Newsflash – Herald proved wrong by a blogger

Alright folks, here's the evidence, straight from the Auckland CEO himself that C&R were sticking up for Auckland Ratepayers.

As mentioned earlier , C&R Councillors Armstrong and Millar did NOT vote for the Metrowater price hikes. As the email below from David Rankin (Auckland City CEO) proves, Armstrong and Millar in fact tried to force the whole issue back onto the full Auckland City Council of 20 politicians to take a full vote on the massive water hikes, not just those who sit on the Finance and Corporate Business Committee. Had it been forced back onto the full council, panicked City Vision politicians may have backed down over their massive spending plans, and finally agree with C&R proposals to seek efficiencies and reduce council spending, thus not requiring either a rates increase or water price increase.

Let's remember folks – C&R have been pushing for core council activity from the opposition benches for the last two years. In revenge, one of the City Visioners leaked false minutes of the meeting to the Herald.

You heard it here first……..

David Rankin's email follows now:


From: Russell, Nicki On Behalf Of Rankin, David

Sent: Friday, 25 May 2007 16:35

To: '[email protected]'

Cc: Cr Armstrong, Douglas; Cr Millar, Toni



Regarding your specific questions to assist the Herald in dealing with complaints by Councillors Millar and Armstrong, I note as follows:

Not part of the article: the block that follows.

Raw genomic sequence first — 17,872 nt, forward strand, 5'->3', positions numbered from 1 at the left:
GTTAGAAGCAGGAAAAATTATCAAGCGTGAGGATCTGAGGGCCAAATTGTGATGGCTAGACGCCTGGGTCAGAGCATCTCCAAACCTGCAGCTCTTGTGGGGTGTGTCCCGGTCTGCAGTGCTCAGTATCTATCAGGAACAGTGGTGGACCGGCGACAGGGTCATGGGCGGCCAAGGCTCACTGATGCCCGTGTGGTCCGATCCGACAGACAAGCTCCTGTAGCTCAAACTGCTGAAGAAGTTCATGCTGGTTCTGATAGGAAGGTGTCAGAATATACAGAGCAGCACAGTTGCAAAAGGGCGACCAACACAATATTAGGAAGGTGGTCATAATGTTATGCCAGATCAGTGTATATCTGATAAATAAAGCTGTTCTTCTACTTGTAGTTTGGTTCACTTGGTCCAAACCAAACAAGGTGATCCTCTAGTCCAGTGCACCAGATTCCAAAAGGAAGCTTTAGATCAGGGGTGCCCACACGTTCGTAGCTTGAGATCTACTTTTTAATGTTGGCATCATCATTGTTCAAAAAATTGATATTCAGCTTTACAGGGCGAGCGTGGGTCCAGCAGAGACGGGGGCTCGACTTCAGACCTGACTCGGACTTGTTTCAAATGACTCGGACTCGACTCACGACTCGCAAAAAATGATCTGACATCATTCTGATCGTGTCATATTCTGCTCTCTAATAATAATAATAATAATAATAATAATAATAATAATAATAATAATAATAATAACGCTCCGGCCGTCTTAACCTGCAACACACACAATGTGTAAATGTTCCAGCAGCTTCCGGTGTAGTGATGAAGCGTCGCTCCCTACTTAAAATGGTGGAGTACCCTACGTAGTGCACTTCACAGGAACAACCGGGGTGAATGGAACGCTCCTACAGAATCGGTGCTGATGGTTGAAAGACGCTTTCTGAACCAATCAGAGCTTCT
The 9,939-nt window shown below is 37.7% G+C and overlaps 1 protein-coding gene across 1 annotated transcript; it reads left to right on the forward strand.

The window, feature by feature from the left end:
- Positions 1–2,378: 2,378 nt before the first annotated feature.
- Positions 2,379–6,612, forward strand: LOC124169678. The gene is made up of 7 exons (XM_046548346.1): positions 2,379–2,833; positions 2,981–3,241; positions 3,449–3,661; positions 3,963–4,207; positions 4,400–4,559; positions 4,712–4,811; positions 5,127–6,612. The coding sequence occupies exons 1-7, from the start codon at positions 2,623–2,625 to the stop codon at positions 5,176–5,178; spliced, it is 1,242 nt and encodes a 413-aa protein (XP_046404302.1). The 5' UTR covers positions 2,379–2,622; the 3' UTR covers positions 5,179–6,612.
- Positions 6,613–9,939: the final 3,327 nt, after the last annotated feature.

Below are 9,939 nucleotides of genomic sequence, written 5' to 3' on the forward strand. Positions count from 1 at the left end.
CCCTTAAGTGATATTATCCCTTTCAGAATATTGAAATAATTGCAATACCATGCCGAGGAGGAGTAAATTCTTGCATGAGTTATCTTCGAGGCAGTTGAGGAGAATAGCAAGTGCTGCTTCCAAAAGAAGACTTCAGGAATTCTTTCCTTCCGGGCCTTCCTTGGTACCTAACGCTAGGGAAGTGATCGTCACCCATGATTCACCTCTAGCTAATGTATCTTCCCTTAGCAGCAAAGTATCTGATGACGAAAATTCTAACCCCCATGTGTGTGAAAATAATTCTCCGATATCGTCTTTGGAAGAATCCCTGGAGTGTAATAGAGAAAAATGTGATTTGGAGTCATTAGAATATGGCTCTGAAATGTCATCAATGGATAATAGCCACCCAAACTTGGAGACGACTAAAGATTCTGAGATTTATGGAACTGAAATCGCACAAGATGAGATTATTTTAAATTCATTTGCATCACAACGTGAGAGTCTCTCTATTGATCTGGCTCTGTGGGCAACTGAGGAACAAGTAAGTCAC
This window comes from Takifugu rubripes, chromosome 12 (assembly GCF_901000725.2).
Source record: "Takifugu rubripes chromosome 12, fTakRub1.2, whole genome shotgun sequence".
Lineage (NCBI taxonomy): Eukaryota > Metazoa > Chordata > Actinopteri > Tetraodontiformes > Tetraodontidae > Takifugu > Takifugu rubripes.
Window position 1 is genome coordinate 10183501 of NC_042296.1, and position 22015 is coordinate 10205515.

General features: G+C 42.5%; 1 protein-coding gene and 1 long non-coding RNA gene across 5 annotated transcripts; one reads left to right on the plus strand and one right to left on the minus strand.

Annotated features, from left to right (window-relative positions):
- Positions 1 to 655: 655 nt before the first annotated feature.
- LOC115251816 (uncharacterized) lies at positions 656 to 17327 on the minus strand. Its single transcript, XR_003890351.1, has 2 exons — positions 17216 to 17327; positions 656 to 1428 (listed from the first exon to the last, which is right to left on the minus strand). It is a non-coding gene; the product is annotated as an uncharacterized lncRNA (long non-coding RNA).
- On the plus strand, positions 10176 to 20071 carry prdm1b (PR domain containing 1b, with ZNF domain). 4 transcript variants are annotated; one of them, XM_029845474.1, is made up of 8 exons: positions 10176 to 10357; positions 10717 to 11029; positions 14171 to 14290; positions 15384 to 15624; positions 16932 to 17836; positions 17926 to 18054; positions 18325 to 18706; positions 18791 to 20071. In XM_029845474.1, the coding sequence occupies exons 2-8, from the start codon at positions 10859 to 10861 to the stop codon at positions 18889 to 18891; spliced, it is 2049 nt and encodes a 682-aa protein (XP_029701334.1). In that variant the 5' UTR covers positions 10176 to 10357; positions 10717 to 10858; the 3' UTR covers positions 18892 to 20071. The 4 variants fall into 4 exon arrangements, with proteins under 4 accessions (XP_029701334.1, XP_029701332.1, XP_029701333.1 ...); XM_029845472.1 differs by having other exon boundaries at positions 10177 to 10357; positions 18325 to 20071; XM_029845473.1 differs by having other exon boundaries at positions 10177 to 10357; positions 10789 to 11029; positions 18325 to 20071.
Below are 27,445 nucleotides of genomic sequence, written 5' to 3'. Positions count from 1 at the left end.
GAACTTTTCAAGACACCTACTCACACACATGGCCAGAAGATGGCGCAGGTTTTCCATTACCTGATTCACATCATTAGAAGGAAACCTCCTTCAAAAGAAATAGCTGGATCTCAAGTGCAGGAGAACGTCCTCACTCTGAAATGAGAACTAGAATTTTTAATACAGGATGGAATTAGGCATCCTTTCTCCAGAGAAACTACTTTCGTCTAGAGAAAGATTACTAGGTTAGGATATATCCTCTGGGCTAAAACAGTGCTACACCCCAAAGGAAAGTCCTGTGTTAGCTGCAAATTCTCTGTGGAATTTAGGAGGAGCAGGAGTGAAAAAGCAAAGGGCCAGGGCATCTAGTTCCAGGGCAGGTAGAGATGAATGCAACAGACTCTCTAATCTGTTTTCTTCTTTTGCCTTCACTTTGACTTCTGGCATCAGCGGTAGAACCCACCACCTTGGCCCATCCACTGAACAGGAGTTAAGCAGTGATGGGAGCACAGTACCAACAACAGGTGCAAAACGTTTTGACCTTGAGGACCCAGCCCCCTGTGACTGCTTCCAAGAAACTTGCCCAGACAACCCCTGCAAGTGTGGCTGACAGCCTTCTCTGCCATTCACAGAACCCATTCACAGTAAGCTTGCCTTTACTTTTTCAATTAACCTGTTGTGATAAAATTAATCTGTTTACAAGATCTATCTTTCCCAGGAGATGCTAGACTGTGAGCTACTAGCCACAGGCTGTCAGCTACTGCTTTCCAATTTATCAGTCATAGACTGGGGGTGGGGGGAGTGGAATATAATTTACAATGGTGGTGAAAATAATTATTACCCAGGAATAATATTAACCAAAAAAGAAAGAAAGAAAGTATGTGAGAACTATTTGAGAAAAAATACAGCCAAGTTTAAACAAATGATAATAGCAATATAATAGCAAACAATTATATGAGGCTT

1. If Councillors Armstrong, Millar and Milne had voted in favour of Councillor Fryer?s amendment, with the three councillors who supported it, the effect would have been to pass the motion 6-5. Metrowater would not have required a price increase and depending on other cost factors, could have considered reducing their price. Correspondingly, the council?s ten-year budget would have had $220.8 million of revenue removed from it. This would have required expenditure cuts of this level or a 4.7 per cent rates increase in 2008/2009 to compensate, and smaller additional increases to this in future years.

2. If the committee had not adopted the substantive motion to approve the three-year statement of intent, a valid statement of intent would not have been approved by 30 June by the council as required to do under local government legislation. This would have necessitated further urgent consideration by the council of the price increase issue, to enable a statement of intent to be approved at a further meeting to be held in the near future. This was, as I understand it, the intent of Councillors Millar and Armstrong. In essence, a future such meeting would have had to resolve to either:

a. confirm the 9.1 per cent price increase and leave council?s ten-year expenditure and proposed rates increase unchanged; or

b. arrive at some different price increase figure for Metrowater requiring an offsetting balance in some mixture of spending cuts and rate increases for the year to compensate.

David Rankin